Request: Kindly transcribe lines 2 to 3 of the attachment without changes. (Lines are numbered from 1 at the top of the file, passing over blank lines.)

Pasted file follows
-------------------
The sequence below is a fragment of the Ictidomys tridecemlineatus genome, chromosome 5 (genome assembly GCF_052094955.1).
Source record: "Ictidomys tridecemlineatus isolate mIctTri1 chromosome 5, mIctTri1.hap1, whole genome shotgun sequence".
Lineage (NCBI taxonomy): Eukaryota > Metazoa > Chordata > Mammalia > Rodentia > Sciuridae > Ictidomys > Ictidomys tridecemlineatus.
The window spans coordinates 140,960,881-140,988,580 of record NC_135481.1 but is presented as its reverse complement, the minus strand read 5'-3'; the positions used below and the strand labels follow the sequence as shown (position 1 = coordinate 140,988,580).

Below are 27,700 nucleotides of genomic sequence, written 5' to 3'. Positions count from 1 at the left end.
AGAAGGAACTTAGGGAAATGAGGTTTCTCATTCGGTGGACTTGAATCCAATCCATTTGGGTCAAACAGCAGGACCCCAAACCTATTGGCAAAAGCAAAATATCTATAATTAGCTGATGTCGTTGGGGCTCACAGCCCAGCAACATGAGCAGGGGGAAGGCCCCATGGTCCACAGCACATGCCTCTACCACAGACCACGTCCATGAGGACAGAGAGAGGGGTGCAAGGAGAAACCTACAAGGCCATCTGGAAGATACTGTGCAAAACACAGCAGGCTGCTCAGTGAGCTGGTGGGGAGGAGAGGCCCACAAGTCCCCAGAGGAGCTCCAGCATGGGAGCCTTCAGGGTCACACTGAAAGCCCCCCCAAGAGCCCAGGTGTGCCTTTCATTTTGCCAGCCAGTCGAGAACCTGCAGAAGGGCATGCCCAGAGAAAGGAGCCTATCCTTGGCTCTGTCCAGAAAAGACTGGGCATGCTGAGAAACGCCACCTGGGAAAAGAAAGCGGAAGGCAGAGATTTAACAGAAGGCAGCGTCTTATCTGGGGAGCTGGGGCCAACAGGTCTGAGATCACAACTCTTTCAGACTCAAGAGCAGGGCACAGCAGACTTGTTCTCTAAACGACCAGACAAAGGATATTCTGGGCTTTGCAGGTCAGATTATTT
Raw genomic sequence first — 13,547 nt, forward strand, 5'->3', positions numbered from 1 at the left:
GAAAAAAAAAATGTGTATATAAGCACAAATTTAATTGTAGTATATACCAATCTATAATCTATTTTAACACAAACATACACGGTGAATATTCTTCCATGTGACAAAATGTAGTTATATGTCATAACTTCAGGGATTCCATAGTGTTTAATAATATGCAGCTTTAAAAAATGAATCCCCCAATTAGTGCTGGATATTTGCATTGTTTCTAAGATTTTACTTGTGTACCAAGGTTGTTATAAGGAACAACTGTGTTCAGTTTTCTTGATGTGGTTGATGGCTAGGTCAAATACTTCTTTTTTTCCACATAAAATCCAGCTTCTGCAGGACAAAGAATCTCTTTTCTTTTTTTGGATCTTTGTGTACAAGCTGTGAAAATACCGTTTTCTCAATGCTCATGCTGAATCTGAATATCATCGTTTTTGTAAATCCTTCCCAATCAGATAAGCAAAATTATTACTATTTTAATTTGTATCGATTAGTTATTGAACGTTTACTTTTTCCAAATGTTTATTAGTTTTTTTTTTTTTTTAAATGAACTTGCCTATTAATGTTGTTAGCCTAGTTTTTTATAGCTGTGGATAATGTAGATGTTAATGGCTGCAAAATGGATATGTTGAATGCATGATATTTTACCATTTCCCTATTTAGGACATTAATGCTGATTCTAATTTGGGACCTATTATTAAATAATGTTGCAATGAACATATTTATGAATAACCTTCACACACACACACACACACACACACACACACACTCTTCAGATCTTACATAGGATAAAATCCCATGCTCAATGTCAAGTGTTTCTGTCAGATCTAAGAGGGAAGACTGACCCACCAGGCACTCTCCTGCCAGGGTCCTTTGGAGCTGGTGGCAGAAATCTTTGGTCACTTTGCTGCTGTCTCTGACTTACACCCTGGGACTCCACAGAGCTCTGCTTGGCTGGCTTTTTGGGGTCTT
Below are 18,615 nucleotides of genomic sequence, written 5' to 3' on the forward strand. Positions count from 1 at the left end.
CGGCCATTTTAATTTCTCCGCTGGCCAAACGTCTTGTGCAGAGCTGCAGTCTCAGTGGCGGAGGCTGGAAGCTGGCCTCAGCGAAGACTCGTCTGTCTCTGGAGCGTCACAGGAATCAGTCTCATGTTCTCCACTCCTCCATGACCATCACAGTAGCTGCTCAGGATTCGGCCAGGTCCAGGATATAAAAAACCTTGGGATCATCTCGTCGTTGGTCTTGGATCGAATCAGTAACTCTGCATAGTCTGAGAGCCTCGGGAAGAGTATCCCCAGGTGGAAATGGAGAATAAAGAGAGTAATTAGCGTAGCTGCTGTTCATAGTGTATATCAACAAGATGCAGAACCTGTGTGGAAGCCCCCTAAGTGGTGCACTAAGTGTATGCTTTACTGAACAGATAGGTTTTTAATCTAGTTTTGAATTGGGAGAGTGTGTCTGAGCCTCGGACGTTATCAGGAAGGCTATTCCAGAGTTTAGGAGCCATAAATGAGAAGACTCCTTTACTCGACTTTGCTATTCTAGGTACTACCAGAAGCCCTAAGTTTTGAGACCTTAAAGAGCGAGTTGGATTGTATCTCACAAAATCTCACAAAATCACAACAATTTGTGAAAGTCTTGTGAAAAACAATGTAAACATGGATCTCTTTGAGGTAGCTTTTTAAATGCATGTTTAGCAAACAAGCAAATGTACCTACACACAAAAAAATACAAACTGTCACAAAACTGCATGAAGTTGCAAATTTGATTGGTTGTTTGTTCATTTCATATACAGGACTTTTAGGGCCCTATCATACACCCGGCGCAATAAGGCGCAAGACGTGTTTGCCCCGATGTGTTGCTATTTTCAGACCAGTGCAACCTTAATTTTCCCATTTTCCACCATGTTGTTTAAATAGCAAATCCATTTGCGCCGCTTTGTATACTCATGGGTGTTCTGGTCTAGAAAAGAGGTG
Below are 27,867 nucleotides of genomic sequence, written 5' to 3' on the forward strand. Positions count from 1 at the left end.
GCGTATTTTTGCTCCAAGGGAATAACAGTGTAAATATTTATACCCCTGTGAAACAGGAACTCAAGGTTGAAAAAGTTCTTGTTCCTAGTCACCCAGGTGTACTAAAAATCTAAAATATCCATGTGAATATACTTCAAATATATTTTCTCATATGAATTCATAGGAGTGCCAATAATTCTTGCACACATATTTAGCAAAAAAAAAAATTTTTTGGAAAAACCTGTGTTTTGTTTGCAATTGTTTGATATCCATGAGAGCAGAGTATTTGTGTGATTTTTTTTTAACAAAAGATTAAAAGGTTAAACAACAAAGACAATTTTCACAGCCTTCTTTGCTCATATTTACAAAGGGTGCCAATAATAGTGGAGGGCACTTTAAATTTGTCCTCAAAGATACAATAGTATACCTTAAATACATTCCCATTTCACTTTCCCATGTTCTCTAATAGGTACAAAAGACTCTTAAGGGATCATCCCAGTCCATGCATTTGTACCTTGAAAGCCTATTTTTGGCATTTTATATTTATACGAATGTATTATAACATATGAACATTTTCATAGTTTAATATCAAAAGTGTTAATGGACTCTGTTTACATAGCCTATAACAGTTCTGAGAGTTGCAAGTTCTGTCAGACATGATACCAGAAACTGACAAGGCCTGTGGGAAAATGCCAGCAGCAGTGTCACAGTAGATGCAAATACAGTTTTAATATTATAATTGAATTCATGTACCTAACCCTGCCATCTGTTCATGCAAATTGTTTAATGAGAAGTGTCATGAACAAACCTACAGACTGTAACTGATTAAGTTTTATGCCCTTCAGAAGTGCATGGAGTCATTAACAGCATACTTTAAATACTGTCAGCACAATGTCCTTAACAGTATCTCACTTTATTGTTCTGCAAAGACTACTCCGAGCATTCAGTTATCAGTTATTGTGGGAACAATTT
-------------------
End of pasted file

Source record: "Ictidomys tridecemlineatus isolate mIctTri1 chromosome 5, mIctTri1.hap1, whole genome shotgun sequence".
Lineage (NCBI taxonomy): Eukaryota > Metazoa > Chordata > Mammalia > Rodentia > Sciuridae > Ictidomys > Ictidomys tridecemlineatus.